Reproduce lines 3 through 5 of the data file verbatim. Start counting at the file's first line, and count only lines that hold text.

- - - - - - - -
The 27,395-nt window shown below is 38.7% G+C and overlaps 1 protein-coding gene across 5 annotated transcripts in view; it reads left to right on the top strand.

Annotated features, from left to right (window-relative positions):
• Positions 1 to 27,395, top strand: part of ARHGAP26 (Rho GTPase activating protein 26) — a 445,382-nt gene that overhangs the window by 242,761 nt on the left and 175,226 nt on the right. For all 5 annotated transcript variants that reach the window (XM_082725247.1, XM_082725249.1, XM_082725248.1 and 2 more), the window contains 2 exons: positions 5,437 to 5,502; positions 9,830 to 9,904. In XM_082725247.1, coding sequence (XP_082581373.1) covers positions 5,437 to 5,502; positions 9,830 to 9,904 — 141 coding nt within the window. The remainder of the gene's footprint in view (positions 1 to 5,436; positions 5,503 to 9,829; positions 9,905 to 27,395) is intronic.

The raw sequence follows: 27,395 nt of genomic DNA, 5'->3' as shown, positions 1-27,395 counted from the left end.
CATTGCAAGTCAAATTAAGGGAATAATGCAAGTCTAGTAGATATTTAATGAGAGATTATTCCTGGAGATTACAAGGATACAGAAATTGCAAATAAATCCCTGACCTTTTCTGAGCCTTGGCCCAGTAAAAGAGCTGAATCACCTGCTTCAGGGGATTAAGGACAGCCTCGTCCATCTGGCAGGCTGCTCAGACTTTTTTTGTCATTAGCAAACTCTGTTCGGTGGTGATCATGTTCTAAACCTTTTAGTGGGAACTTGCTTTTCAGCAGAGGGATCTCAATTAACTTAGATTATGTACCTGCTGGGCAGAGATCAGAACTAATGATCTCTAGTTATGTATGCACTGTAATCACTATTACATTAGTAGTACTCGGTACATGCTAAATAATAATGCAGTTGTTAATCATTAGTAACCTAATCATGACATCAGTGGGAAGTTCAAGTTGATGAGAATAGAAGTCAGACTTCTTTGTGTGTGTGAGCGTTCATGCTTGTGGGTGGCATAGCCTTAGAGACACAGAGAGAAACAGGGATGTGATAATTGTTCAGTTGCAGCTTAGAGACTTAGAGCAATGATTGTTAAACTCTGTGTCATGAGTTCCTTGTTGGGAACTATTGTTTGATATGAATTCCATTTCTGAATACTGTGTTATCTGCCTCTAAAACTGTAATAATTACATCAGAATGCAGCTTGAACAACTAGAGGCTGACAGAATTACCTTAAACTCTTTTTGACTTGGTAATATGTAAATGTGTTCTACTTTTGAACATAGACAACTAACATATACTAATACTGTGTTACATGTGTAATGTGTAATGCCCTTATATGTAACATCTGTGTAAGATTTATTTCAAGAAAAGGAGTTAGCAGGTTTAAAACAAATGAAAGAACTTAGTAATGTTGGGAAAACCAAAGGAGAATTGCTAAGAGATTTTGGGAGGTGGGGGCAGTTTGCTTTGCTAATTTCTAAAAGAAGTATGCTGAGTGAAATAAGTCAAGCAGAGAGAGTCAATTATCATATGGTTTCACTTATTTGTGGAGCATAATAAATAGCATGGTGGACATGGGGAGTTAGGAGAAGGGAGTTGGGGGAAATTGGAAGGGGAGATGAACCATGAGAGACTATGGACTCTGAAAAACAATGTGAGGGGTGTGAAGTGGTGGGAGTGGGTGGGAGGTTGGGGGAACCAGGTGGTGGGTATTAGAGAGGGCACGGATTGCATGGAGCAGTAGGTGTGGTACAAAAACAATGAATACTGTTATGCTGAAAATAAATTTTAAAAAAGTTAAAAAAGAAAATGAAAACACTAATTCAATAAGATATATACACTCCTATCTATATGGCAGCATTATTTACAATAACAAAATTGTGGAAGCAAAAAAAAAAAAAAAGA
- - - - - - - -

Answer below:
• Positions 1 to 27,395, top strand: part of ARHGAP26 (Rho GTPase activating protein 26) — a 445,382-nt gene that overhangs the window by 242,761 nt on the left and 175,226 nt on the right. For all 5 annotated transcript variants that reach the window (XM_082725247.1, XM_082725249.1, XM_082725248.1 and 2 more), the window contains 2 exons: positions 5,437 to 5,502; positions 9,830 to 9,904. In XM_082725247.1, coding sequence (XP_082581373.1) covers positions 5,437 to 5,502; positions 9,830 to 9,904 — 141 coding nt within the window. The remainder of the gene's footprint in view (positions 1 to 5,436; positions 5,503 to 9,829; positions 9,905 to 27,395) is intronic.

The raw sequence follows: 27,395 nt of genomic DNA, 5'->3' as shown, positions 1-27,395 counted from the left end.
CATTGCAAGTCAAATTAAGGGAATAATGCAAGTCTAGTAGATATTTAATGAGAGATTATTCCTGGAGATTACAAGGATACAGAAATTGCAAATAAATCCCTGACCTTTTCTGAGCCTTGGCCCAGTAAAAGAGCTGAATCACCTGCTTCAGGGGATTAAGGACAGCCTCGTCCATCTGGCAGGCTGCTCAGACTTTTTTTGTCATTAGCAAACTCTGTTCGGTGGTGATCATGTTCTAAACCTTTTAGTGGGAACTTGCTTTTCAGCAGAGGGATCTCAATTAACTTAGATTATGTACCTGCTGGGCAGAGATCAGAACTAATGATCTCTAGTTATGTATGCACTGTAATCACTATTACATTAGTAGTACTCGGTACATGCTAAATAATAATGCAGTTGTTAATCATTAGTAACCTAATCATGACATCAGTGGGAAGTTCAAGTTGATGAGAATAGAAGTCAGACTTCTTTGTGTGTGTGAGCGTTCATGCTTGTGGGTGGCATAGCCTTAGAGACACAGAGAGAAACAGGGATGTGATAATTGTTCAGTTGCAGCTTAGAGACTTAGAGCAATGATTGTTAAACTCTGTGTCATGAGTTCCTTGTTGGGAACTATTGTTTGATATGAATTCCATTTCTGAATACTGTGTTATCTGCCTCTAAAACTGTAATAATTACATCAGAATGCAGCTTGAACAACTAGAGGCTGACAGAATTACCTTAAACTCTTTTTGACTTGGTAATATGTAAATGTGTTCTACTTTTGAACATAGACAACTAACATATACTAATACTGTGTTACATGTGTAATGTGTAATGCCCTTATATGTAACATCTGTGTAAGATTTATTTCAAGAAAAGGAGTTAGCAGGTTTAAAACAAATGAAAGAACTTAGTAATGTTGGGAAAACCAAAGGAGAATTGCTAAGAGATTTTGGGAGGTGGGGGCAGTTTGCTTTGCTAATTTCTAAAAGAAGTATGCTGAGTGAAATAAGTCAAGCAGAGAGAGTCAATTATCATATGGTTTCACTTATTTGTGGAGCATAATAAATAGCATGGTGGACATGGGGAGTTAGGAGAAGGGAGTTGGGGGAAATTGGAAGGGGAGATGAACCATGAGAGACTATGGACTCTGAAAAACAATGTGAGGGGTGTGAAGTGGTGGGAGTGGGTGGGAGGTTGGGGGAACCAGGTGGTGGGTATTAGAGAGGGCACGGATTGCATGGAGCAGTAGGTGTGGTACAAAAACAATGAATACTGTTATGCTGAAAATAAATTTTAAAAAAGTTAAAAAAGAAAATGAAAACACTAATTCAATAAGATATATACACTCCTATCTATATGGCAGCATTATTTACAATAACAAAATTGTGGAAGCAAAAAAAAAAAAAAAGA